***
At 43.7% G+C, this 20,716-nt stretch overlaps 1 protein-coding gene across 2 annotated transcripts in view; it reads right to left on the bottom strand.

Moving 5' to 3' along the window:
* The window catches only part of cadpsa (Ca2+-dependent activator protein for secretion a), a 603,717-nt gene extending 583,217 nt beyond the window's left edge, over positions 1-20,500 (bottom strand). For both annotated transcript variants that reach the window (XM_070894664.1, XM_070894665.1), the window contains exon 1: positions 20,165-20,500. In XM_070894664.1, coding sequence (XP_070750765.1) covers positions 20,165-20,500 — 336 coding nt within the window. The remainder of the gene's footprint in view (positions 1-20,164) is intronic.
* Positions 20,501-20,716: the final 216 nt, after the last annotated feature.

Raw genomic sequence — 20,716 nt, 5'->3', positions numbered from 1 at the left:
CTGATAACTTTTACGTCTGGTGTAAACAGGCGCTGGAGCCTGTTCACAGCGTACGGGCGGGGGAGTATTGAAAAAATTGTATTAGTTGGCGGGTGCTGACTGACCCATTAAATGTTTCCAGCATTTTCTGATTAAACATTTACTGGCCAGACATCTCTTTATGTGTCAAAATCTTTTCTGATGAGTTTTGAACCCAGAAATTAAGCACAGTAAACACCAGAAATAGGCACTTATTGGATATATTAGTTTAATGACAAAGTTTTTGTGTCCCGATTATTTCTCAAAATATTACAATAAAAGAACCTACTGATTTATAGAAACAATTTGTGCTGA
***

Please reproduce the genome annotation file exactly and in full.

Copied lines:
At 43.7% G+C, this 20,716-nt stretch overlaps 1 protein-coding gene across 2 annotated transcripts in view; it reads right to left on the bottom strand.

Moving 5' to 3' along the window:
* The window catches only part of cadpsa (Ca2+-dependent activator protein for secretion a), a 603,717-nt gene extending 583,217 nt beyond the window's left edge, over positions 1-20,500 (bottom strand). For both annotated transcript variants that reach the window (XM_070894664.1, XM_070894665.1), the window contains exon 1: positions 20,165-20,500. In XM_070894664.1, coding sequence (XP_070750765.1) covers positions 20,165-20,500 — 336 coding nt within the window. The remainder of the gene's footprint in view (positions 1-20,164) is intronic.
* Positions 20,501-20,716: the final 216 nt, after the last annotated feature.

Raw genomic sequence — 20,716 nt, 5'->3', positions numbered from 1 at the left:
CTGATAACTTTTACGTCTGGTGTAAACAGGCGCTGGAGCCTGTTCACAGCGTACGGGCGGGGGAGTATTGAAAAAATTGTATTAGTTGGCGGGTGCTGACTGACCCATTAAATGTTTCCAGCATTTTCTGATTAAACATTTACTGGCCAGACATCTCTTTATGTGTCAAAATCTTTTCTGATGAGTTTTGAACCCAGAAATTAAGCACAGTAAACACCAGAAATAGGCACTTATTGGATATATTAGTTTAATGACAAAGTTTTTGTGTCCCGATTATTTCTCAAAATATTACAATAAAAGAACCTACTGATTTATAGAAACAATTTGTGCTGA